In addition to the obvious core requirements in taxonomy creation and management that Synaptica covers, we also make available a little known add-on to the core product named the "Synaptica Indexing System"(IMS).
IMS is an add-on component designed to be used with the core Synaptica taxonomy and metadata management tool – and enables the human indexing of content against vocabularies stored and managed in the Synaptica system.
The Indexing Management System (IMS) can quickly be integrated with any content authoring/management tool that is already in place within your enterprise. IMS allows the content manager/indexer to search and browse the vocabularies that are stored and managed in Synaptica , dynamically building a “pick list” of indexing terms that are relevant to that piece of content.
Once the indexer completes the selection of indexing terms the IMS system passes those terms from Synaptica to the CMS to be stored as metadata. IMS can also simultaneously capture summary information about the piece of content and send it back to Synaptica to build a record within the Synaptica system itself. When IMS posts terms to the CMS it can also automatically expand the user-selected terms using related terms from the Synaptica vocabulary system. [Please see Workflow on the second page of this Spec sheet.]
In addition, editors can also submit candidate terms directly from the CMS system that will kick-off the established governance workflow for candidate terms- essentially producing a user tagging process for your key editorial staff without having to log into the Synaptica system directly to submit candidate terms.
So back to my point- the best taxonomy in the world is useless without a purpose and by having your content manager/indexers utilize a corporate wide central taxonomy that is stored in a centralized place like Synaptica, you ensure consistency and accuracy in indexing and identifying content across the enterprise.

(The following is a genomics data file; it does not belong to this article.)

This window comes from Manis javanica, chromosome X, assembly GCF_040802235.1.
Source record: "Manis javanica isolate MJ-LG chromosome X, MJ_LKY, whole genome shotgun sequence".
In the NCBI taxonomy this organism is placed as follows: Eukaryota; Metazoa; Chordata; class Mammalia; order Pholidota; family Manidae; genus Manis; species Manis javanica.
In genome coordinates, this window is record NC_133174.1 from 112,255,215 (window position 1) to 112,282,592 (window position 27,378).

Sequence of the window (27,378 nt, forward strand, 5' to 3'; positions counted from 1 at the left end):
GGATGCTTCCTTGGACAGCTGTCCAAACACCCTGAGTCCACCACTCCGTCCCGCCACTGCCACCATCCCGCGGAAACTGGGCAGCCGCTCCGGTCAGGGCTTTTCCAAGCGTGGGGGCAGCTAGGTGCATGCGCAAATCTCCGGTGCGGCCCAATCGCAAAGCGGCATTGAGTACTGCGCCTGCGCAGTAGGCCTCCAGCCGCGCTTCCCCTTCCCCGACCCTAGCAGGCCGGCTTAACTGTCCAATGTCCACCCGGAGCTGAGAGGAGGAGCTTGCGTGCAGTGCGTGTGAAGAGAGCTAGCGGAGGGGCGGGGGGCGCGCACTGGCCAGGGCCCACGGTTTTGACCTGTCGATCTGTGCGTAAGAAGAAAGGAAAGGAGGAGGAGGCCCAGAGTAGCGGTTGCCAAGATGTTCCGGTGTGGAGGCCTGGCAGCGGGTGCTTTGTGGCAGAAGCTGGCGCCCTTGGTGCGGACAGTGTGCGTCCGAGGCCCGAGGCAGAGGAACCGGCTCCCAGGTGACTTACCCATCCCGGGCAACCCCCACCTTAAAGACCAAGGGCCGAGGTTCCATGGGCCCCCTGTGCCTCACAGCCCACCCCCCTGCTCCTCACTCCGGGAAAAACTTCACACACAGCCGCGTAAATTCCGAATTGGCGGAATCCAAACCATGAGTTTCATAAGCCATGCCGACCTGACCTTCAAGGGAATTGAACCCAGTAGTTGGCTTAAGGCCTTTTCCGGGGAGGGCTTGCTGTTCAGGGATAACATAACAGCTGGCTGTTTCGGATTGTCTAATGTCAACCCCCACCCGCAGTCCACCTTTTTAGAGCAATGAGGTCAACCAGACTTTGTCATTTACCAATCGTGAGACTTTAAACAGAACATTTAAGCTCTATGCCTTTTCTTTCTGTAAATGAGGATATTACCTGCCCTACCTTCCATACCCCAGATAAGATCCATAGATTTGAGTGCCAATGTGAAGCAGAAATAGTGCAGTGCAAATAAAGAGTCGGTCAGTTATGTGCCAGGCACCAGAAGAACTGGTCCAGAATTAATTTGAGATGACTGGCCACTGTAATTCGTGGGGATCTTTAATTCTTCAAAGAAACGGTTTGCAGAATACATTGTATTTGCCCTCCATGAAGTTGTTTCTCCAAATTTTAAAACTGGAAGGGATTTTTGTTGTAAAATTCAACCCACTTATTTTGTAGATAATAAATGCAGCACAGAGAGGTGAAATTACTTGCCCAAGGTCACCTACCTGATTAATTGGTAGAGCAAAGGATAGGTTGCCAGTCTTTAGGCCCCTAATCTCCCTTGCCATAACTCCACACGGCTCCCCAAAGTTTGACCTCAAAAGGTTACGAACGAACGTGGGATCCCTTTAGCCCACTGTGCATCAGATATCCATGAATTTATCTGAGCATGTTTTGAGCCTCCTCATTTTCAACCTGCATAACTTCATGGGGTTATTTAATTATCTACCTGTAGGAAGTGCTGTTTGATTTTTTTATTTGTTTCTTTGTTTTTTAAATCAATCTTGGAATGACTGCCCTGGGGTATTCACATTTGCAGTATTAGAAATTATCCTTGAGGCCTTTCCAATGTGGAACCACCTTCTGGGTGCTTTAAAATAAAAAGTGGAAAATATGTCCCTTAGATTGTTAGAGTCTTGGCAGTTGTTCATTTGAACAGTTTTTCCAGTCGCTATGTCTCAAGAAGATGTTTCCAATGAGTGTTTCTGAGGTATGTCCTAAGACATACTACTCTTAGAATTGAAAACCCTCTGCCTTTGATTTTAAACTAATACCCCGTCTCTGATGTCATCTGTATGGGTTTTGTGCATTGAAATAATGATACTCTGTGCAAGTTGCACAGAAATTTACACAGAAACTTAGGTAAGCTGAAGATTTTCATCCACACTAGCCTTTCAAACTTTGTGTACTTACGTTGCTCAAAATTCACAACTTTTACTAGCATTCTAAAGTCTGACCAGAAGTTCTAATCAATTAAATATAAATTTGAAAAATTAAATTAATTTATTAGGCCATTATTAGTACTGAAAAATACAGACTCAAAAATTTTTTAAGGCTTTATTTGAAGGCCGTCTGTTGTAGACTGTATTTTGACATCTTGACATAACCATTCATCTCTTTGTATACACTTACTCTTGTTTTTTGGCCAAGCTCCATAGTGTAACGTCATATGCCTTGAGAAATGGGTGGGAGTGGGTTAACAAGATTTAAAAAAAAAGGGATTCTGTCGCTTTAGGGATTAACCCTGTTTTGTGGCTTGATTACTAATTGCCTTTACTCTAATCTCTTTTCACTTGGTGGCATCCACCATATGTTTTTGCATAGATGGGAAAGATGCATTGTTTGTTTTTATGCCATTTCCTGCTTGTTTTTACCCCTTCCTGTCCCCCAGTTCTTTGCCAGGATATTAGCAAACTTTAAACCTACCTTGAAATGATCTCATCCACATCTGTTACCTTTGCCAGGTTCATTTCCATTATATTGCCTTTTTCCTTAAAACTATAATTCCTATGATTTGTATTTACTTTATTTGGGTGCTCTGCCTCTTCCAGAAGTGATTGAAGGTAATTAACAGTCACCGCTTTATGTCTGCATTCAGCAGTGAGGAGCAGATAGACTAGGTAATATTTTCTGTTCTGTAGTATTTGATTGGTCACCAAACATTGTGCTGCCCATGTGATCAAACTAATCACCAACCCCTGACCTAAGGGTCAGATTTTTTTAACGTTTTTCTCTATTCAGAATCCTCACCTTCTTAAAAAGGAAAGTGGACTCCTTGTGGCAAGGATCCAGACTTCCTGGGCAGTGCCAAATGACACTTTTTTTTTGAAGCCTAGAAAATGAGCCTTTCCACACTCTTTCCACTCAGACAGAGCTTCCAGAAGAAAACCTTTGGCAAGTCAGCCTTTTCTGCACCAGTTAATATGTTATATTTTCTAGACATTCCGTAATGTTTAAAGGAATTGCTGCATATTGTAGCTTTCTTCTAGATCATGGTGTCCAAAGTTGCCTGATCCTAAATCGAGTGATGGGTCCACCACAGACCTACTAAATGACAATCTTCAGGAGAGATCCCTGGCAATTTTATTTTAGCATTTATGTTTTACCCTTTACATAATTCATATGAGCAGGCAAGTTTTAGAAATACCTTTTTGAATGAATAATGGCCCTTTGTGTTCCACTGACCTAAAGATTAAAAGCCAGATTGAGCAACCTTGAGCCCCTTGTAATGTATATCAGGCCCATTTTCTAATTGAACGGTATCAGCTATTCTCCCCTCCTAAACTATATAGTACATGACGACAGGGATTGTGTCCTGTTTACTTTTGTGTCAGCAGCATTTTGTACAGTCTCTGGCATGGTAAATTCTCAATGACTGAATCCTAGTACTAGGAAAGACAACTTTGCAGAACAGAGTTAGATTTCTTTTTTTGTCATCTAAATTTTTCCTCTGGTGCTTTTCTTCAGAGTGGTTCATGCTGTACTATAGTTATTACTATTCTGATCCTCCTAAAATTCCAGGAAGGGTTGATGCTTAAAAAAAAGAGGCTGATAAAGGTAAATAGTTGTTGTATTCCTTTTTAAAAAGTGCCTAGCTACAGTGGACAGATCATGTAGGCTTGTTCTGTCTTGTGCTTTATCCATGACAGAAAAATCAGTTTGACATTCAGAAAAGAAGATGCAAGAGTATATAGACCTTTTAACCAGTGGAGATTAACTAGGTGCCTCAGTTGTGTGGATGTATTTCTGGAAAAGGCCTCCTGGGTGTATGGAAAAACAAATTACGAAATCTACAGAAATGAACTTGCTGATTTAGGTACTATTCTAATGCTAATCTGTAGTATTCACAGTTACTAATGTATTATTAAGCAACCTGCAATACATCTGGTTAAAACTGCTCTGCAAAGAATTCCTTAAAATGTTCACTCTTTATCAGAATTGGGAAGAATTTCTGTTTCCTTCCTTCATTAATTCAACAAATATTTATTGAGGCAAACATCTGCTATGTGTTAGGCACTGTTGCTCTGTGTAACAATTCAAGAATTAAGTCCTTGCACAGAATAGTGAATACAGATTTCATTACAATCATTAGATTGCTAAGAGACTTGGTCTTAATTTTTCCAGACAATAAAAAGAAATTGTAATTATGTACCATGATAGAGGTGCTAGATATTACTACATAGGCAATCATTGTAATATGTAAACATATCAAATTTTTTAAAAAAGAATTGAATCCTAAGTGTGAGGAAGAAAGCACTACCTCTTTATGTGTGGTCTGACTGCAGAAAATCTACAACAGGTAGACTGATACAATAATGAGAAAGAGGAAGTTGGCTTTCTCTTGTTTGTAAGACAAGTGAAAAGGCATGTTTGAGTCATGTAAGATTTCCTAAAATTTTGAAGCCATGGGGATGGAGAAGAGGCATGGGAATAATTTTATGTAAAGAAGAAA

I am always surprised when customers are blown-away by the IMS add-on and that they had never heard of that type of functionality and just today the client pointed it out why- we do have any marketing material for IMS on our product sites for this very valuable feature...so we need to fix that!
If you would like a demo of the IMS module or would like to learn more about how our other clients are using it to integrate into their CMS systems, please drop me a line firstname.lastname@example.org
Anonymous — October 13, 2008 - 3:49pm
OK Quick Monday Quiz: How Many Minutes Does It Take to Create a Category (aka term, node, leaf, etc)???
I suspect that anyone who has worked on developing a taxonomy has heard this question or a variation of it. It seems like we get it daily! Once a client decides they need or want a taxonomy – they need or want it immediately so figuring out when becomes the next question.
After almost 30 years of being involved in the development of controlled vocabularies, thesauri and taxonomies I should be able to say it takes X minutes per term but I’m still forced to tell clients that it will depend on a number of things that are usually covered in the Assessment Phase of any engagement like:
• What is the topic of the taxonomy?
• What is its intended purpose?
• What systems will you use to develop and maintain it?
Once we’ve answered all these questions, the next one is frequently whether they could just use a taxonomy that is already developed. No matter what approach is ultimately chosen to create a taxonomy – it still takes time and the ultimate answer is that it depends on what the client needs, how many terms there will be, how technical those terms are and the taxonomy development tool that is being used.
Building a taxonomy for an area that you are familiar with can be done fairly quickly while building one on scientific, technical or medical areas might be much slower. Adding to the issue of the topic is the issue of the tool where the taxonomy is being built. The more efficient the tool the faster the development once terms have been decided upon and research for the terms completed.
Experience in developing taxonomies has given me some general metrics that can be used for pricing a taxonomy but the reality is that the best answer is that it all depends on what is needed.
So – how long does it take?? – it takes as long as necessary!!